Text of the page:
Rapid streptococcal tests (RSTs) for streptococcal pharyngitis have made diagnosis at once simpler and more complicated. The American Academy of Pediatrics recommends that all RSTs be confirmed by a follow up throat culture unless local validation has proved the RST to be equally sensitive.
To evaluate (a) RST as a single diagnostic tool, compared with RST with or without throat culture; (b) clinical diagnosis and the relative contribution of different symptoms.
The study included 213 patients with clinical signs of pharyngitis. Throat swabs were analysed using Quickvue+ Strep A Test; negative RSTs were backed up by throat culture. Thirteen clinical features commonly associated with strep throat were analysed using backward stepwise logistic regression.
Positive results (RST or throat culture) were obtained in 33 patients; RST correctly identified 21. Eleven samples were false negative on RST. At a strep throat prevalence of 15.9%, sensitivity of RST was 65.6% (95% CI 46.8% to 81.4%) and specificity 99.4% (96.7% to 99.9%). Sensitivity of clinical diagnosis alone was 57% (34% to 78%) and specificity 71% (61% to 80%). Clinically, only history of sore throat, rash, and pyrexia contributed to the diagnosis of strep throat (p<0.05).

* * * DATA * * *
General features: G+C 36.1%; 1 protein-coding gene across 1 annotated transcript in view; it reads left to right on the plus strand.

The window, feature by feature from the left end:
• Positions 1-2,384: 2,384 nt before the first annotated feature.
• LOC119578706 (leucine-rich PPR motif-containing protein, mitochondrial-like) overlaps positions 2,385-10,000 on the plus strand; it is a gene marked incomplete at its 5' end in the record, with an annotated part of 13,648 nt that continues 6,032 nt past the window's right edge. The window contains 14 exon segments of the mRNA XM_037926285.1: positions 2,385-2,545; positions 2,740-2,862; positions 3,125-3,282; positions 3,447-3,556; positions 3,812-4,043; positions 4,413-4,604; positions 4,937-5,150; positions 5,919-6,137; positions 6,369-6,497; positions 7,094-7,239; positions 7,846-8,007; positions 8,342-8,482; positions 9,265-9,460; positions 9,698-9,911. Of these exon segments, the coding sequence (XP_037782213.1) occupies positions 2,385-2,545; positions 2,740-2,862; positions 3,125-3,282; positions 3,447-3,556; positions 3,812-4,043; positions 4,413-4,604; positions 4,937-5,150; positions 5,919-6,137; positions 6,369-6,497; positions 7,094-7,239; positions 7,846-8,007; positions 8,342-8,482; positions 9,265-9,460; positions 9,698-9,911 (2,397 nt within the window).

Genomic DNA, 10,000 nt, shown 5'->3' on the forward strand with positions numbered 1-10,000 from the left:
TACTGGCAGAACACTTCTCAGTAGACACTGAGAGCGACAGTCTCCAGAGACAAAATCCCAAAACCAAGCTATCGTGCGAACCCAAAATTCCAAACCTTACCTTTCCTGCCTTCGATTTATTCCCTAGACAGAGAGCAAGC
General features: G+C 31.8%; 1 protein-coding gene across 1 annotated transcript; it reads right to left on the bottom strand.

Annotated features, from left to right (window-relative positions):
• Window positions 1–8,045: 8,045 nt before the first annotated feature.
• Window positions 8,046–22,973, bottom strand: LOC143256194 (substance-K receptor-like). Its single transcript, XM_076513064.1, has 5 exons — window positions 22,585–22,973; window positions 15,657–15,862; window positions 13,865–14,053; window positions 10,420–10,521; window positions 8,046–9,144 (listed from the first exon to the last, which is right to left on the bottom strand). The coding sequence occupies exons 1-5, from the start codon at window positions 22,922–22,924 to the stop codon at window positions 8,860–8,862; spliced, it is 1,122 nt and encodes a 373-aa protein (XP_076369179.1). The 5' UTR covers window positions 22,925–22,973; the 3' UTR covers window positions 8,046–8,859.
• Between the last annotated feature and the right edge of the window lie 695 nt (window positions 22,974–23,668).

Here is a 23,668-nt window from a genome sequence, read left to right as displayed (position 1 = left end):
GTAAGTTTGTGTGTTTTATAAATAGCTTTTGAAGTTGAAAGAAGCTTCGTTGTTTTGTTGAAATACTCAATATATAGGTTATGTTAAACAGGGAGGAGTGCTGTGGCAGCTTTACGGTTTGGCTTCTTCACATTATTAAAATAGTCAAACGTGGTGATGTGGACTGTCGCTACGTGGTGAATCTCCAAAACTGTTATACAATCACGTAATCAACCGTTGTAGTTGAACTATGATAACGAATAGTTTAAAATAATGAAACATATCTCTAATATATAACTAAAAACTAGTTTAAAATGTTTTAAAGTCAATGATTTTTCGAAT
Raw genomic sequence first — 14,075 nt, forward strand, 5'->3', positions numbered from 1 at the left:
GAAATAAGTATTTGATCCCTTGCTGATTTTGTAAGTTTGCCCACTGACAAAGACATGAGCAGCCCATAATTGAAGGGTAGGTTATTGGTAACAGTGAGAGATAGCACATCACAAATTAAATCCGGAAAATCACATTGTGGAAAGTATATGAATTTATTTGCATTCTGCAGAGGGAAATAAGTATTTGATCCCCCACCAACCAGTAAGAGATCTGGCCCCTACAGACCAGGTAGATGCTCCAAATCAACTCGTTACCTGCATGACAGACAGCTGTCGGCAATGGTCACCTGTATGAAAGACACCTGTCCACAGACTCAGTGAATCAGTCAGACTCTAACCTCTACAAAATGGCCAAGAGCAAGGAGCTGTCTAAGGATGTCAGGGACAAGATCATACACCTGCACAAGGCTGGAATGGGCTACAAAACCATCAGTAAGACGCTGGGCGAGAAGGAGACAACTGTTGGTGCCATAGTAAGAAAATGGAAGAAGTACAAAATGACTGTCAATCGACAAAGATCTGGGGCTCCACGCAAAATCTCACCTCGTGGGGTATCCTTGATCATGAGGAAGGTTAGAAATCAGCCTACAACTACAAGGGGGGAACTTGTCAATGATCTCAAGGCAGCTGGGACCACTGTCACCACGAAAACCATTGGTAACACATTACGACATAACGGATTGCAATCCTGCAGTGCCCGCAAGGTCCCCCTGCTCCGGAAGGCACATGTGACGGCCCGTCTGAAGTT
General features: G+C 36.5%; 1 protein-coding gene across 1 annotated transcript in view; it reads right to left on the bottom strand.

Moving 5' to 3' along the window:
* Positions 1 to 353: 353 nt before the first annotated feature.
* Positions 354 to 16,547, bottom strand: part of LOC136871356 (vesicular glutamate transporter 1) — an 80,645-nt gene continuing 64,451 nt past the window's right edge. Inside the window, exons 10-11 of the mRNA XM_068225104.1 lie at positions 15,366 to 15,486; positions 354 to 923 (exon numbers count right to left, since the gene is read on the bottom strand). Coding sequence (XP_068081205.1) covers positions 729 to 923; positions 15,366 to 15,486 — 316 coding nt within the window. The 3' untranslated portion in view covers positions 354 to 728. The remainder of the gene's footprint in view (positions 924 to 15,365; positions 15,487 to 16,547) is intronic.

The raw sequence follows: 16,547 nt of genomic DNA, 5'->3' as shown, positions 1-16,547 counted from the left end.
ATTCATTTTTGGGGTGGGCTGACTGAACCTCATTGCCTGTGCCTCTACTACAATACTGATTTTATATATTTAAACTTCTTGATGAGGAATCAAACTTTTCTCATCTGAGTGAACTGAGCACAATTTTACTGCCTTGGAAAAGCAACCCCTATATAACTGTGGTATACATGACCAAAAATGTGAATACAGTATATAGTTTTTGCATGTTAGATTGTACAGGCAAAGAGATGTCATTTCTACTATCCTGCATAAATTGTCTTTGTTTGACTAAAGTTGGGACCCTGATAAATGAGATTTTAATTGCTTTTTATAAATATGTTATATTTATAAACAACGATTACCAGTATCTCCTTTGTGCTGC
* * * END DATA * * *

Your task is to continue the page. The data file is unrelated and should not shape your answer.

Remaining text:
The high specificity of RST facilitates early diagnosis of strep throat. However, the low sensitivity of RST does not support its use as a single diagnostic tool. The sensitivity in the present study is markedly different from that reported by the manufacturer. Clinical examination is of limited value in the diagnosis of strep throat. It is important to audit the performance of new diagnostic tests, previously validated in different settings.